Due to the expected head-to-head race, some analysts suspect that the mood in the country will be the deciding factor in the end. Thus, the outcome of the referendum could, for example, be significantly influenced by the performance of the English football team after the first round of the current European Championship in France. After their last minute victory against Wales on Thursday, the British are now the leaders in their group and with four points from two games almost guaranteed to advance to the round of 16. This could help the EU proponents as much as – as morbid as this may sound – the tragic death of the British MP who had called for a stay in the EU. It is quite possible that this criminal act will now generate an anti-Brexit sentiment among voters who are still undecided. Or the realization that leaving the EU would most likely mean enormous economic drawbacks due to the high proportion of British exports into the Euro zone simply gains more and more ground.
Of course, these are all only speculations in the run-up to the referendum. But this is also precisely what significantly influenced the stock prices in the past days. While the stock markets clearly came under pressure, bonds and the price of gold benefited from a rising demand of investors. Even though numerous analysts and asset managers warn against panic-induced actions, market participants are shifting their assets into the supposedly “safe havens” as a precautionary measure and thus switch into “risk-off” mode.
The traders on wikifolio.com meanwhile show little sign of hectic rush ahead of the vote in the UK. Professional risk management already forms part of daily business of an exchange trader for most players. Thus, on average 20 percent of the invested capital of investors are held as cash reserves in order to be able to quickly respond to current events on the stock exchanges. In addition, some traders occasionally hedge their stock portfolios against short term declining prices by means of leverage products.
The current uncertainty is, however, mostly considered an entry opportunity by the traders of wikifolios that are in particularly high demand. Dirk Middendorf („carpediem7“), who currently has more than 60 percent liquidity in his wikifolio “Carpe diem Aktientrading” believes, for example, that further losses should be expected in the event of a Brexit in the short term “which, however, should then be used to buy”. He explains this by the economically most likely and still manageable consequences for the Euro zone: “3 years of exit negotiations with the objective of minimum impact on free trade would follow. Much Ado about ...”. Holger Degener (“Schneeleopard” [snow leopard]), who for that reason prefers to dedicate his time to the intense analysis of individual securities for his wikifolio ”Dividend and Equity Capital Germany” and who has already found the first promising candidates in doing so, sees it in a similar light: “Today I nevertheless bought at the reduced level since some stocks that now appear fundamentally low-priced, especially if one thinks about 1 year ahead. It is never easy to find the optimum entry point. A possible Brexit effect is difficult to assess. I think that it simply comes down to a new trade agreement having to be concluded with England instead of the EU membership. I therefore focus more on the individual company figures.”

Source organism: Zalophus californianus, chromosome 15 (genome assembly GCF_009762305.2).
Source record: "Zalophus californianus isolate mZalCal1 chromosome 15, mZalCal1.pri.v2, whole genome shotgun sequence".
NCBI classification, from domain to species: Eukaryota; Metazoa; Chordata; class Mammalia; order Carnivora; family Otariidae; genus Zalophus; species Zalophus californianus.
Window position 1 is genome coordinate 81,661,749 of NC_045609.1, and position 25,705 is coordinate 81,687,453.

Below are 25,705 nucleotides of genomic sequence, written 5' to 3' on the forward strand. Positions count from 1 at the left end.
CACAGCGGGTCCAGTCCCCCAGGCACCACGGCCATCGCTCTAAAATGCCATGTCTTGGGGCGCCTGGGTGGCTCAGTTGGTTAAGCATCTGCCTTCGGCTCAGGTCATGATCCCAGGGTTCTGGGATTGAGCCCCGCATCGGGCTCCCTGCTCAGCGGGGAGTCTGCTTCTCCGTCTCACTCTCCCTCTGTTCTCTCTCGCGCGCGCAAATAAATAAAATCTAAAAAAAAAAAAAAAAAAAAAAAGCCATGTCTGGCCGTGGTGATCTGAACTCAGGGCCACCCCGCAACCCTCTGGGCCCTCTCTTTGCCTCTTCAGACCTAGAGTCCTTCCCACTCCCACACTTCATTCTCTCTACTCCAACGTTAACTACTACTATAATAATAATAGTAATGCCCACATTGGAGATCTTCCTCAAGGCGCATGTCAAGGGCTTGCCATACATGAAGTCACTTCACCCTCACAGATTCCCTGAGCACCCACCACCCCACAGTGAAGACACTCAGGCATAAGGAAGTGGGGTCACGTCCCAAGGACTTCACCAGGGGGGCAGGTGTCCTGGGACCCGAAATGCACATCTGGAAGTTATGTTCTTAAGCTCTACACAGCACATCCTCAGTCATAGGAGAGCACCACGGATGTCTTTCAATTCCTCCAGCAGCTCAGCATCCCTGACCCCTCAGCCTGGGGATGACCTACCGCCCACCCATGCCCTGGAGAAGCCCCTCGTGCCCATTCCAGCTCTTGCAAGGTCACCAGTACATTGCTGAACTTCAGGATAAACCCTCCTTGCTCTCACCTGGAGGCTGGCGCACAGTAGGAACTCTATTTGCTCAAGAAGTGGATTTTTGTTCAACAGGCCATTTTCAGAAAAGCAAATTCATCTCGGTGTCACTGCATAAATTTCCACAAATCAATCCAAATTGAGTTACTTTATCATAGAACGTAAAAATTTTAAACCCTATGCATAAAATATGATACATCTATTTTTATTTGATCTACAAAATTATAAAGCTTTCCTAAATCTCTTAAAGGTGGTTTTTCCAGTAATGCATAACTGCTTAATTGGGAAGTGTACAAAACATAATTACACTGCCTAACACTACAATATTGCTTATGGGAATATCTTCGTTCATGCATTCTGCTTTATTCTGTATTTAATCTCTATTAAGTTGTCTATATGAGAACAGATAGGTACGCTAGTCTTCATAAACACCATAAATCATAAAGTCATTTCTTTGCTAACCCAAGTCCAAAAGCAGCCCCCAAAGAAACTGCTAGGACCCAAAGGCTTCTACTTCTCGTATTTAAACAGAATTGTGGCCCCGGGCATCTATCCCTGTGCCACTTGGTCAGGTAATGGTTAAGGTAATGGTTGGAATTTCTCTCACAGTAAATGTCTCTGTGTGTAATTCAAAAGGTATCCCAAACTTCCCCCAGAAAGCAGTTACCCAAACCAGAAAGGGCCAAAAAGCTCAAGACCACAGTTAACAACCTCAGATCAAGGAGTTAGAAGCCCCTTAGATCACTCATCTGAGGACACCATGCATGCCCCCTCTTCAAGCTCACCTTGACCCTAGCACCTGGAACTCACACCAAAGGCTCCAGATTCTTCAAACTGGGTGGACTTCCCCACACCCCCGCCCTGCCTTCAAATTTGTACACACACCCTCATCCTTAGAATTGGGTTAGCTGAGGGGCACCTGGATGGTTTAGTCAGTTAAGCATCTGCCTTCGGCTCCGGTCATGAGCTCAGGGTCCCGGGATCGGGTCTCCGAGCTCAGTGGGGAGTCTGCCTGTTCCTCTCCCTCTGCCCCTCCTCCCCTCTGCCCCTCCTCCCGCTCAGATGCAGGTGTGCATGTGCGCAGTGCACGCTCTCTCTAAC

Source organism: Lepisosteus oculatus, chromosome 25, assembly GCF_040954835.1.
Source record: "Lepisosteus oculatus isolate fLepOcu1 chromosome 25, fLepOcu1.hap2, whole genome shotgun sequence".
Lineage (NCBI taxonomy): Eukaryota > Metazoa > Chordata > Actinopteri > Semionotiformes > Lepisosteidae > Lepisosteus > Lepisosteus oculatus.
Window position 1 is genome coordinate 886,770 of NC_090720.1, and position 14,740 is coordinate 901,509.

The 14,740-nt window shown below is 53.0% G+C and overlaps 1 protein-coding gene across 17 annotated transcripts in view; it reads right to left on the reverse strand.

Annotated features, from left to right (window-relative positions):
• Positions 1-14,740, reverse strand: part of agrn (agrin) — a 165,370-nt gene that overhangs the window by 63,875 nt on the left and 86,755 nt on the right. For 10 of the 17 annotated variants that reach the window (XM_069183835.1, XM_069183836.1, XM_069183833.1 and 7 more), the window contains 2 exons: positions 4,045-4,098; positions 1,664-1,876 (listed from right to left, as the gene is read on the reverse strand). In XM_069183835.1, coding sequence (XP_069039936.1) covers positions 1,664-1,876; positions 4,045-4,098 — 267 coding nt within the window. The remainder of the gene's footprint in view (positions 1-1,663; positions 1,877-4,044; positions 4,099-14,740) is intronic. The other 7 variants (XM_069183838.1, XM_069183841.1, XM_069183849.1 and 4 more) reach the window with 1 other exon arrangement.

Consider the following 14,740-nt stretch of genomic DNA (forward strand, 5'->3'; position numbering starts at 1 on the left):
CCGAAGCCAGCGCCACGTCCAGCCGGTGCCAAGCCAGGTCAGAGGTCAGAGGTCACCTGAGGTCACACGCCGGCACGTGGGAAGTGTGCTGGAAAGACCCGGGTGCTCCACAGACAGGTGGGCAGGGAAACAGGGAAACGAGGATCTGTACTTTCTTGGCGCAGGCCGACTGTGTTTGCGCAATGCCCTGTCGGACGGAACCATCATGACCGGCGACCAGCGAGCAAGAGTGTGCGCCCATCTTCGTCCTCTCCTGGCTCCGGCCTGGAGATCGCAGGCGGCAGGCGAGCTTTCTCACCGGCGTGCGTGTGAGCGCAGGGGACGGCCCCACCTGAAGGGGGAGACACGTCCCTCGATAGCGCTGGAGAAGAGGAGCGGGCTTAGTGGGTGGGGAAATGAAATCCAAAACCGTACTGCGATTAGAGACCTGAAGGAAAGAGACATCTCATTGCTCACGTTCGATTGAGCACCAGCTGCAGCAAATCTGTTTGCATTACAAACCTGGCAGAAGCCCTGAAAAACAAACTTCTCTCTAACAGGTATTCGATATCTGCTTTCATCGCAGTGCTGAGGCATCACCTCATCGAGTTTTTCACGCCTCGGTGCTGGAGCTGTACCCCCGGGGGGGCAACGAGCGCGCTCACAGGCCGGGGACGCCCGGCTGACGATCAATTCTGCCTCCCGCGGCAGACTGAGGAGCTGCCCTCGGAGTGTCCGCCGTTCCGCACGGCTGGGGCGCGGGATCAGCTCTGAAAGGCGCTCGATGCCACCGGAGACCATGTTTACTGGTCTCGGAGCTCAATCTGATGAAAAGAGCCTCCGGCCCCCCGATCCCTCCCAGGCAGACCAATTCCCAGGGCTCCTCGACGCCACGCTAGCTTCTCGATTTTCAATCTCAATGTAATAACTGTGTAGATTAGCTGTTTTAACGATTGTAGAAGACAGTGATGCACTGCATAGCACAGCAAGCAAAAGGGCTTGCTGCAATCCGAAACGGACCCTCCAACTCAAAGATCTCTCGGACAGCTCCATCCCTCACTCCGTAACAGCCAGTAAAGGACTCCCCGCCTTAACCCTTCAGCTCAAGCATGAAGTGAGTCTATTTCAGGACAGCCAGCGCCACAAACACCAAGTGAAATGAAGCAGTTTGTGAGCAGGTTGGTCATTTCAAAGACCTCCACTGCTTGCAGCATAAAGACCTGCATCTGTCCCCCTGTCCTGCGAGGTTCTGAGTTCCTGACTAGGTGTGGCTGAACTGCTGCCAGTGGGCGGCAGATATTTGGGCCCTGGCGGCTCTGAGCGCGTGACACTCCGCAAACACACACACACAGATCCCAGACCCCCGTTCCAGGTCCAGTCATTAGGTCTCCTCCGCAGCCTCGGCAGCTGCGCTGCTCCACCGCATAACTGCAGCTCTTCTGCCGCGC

In stock market phases that allow no serious forecasts due to a lack of historical experience figures, a well thought out and clearly defined strategy is particularly important. Overly emotional acts are thus avoided in times of stress. Joachim Köngeter (“joibaer”) has already published such a plan for the wikifolio “Trading Opportunities German Stocks”: “I now pay attention to which securities drop into a panic mode and which ones lose 6–10% without messages (whether due to triggered stop-loss orders, or simply because some investors want to sell at any price out of fear and meet a lack of demand). You can obtain very inexpensive stocks here, especially less traded small cap stocks.” And Michael Flender (“Goldesel-Trading”) already knows the actions he will take for his wikifolio “Goldesel Trading” in the event of a worst case scenario: “So, next week the Brexit decision. On a first rebound, I will possibly build up some cash so I can strike (buy) again in the event of another panic in the course of a vote in favor of leaving the EU.”
Looking at the comments and also the performance data of these and other traders in course of the not really easy past weeks and months, one can assume that the players are fully prepared for the upcoming events.